Yesterday, President Bush announced his intention to increase the “overall size” of the Army, acknowledging that the current forces were “stressed.” The Washington Post reports he’s considering an increase of 50,000–70,000 troops.
On June 3, 2004, Sen. John Kerry (D-MA) — campaigning for the presidency — proposed expanding the Army by 40,000 troops. Bush quickly slammed the proposal as unnecessary and counter-productive:
Bush’s campaign manager, Ken Mehlman, said Defense Secretary Donald Rumsfeld already has authorized 30,000 more troops through extended tours and new recruitment. He said the country would be “less safe” under Kerry’s approach.
In a news release, Kerry explained the problem with the Bush approach:
The Bush administration is relying on temporary solutions including “Stop Loss” orders, recalling the Individual Ready Reserve and extending tours to meet our commitments. These temporary measures have increased the burden on our troops and their families without addressing the underlying reality: we need more troops.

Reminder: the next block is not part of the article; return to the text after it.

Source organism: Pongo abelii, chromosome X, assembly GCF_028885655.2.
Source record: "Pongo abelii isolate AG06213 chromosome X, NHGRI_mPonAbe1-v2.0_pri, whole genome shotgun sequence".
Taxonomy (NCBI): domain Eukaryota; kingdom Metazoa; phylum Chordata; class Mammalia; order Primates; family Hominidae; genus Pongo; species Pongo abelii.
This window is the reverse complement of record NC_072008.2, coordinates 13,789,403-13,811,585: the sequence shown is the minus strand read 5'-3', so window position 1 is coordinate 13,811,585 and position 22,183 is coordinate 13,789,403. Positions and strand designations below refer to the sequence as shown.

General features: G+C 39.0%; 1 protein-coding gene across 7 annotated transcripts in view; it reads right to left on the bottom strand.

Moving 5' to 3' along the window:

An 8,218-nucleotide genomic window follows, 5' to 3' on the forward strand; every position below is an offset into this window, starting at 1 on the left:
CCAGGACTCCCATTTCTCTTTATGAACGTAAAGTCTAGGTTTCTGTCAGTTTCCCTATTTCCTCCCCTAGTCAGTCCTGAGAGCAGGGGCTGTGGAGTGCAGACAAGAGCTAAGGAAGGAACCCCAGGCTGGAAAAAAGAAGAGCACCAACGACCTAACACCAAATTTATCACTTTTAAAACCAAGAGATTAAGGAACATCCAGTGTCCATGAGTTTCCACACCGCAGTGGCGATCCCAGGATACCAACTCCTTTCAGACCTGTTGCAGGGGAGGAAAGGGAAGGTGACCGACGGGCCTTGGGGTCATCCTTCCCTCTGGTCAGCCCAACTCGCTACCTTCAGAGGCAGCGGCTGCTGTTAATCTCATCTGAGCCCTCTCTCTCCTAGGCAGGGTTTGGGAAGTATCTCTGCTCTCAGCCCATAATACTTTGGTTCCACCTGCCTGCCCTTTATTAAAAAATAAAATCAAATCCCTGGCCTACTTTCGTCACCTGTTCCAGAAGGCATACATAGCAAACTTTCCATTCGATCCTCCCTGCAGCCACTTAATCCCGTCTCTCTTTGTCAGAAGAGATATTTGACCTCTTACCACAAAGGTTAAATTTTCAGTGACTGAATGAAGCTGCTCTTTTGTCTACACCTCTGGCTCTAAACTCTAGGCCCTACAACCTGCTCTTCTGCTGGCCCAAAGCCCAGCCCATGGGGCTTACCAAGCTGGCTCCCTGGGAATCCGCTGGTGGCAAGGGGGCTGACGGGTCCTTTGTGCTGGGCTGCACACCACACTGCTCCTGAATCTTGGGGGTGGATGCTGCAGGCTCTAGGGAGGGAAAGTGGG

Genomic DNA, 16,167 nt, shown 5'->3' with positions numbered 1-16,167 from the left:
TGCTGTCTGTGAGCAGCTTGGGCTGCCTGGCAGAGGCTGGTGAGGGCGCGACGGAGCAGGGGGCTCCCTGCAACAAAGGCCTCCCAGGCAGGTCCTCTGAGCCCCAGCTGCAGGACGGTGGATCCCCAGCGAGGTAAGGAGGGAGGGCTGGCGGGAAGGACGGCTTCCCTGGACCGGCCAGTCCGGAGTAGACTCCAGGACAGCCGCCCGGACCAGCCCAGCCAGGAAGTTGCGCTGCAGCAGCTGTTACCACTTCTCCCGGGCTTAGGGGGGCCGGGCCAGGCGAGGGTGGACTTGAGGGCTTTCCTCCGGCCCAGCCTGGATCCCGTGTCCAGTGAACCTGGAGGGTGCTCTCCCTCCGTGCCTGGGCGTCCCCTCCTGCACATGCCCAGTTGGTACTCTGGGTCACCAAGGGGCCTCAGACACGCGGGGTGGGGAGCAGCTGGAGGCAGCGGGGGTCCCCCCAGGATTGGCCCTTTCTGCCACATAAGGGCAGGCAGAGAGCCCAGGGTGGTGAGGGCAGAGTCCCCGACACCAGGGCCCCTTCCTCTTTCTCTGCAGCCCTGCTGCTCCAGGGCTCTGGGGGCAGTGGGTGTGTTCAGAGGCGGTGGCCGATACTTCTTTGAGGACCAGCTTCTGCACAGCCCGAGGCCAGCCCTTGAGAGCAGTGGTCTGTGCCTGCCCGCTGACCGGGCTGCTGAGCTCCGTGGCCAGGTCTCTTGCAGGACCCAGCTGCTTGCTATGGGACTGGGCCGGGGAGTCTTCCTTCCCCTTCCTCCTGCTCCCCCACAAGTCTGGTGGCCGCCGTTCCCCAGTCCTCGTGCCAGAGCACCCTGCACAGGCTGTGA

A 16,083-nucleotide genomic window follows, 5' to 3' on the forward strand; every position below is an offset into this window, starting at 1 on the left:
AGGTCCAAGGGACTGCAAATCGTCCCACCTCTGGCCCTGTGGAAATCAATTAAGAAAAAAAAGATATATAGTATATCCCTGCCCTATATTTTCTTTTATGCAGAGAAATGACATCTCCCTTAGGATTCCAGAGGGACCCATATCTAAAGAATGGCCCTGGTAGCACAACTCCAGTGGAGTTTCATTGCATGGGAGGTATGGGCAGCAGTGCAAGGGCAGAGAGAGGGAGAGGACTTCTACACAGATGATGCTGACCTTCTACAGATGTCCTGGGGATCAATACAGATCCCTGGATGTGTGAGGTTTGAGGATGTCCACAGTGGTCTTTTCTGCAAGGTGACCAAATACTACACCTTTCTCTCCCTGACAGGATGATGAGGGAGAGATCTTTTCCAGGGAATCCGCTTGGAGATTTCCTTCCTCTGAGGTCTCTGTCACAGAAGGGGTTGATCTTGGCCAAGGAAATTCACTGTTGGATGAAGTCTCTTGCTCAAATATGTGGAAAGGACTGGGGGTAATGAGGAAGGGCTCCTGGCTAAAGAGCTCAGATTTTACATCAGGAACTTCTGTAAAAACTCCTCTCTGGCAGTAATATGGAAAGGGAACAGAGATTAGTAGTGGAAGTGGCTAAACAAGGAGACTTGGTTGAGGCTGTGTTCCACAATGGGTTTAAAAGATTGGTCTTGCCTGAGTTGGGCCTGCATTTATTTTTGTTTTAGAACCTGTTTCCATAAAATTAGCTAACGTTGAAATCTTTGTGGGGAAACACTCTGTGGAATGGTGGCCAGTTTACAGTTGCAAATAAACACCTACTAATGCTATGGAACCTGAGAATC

As recently as six months ago, President Bush was sticking to his guns. From a June 14, 2006, “Statement of Administration Policy”:
The Administration opposes increases in minimum active Army and Marine Corps end strengths in Title IV, because they could require DoD to maintain a higher personnel level than is needed. The restructuring of the Army and the Marine Corps, plus other initiatives, is enabling our military to get more warfighting capability from current end strength.
This “restructuring” was a central part of Rumsfeld’s efforts to make the military a “more modern force.” Bush cited those efforts as a key reason why he believed Rumsfeld was “one of the finest defense secretaries” in history.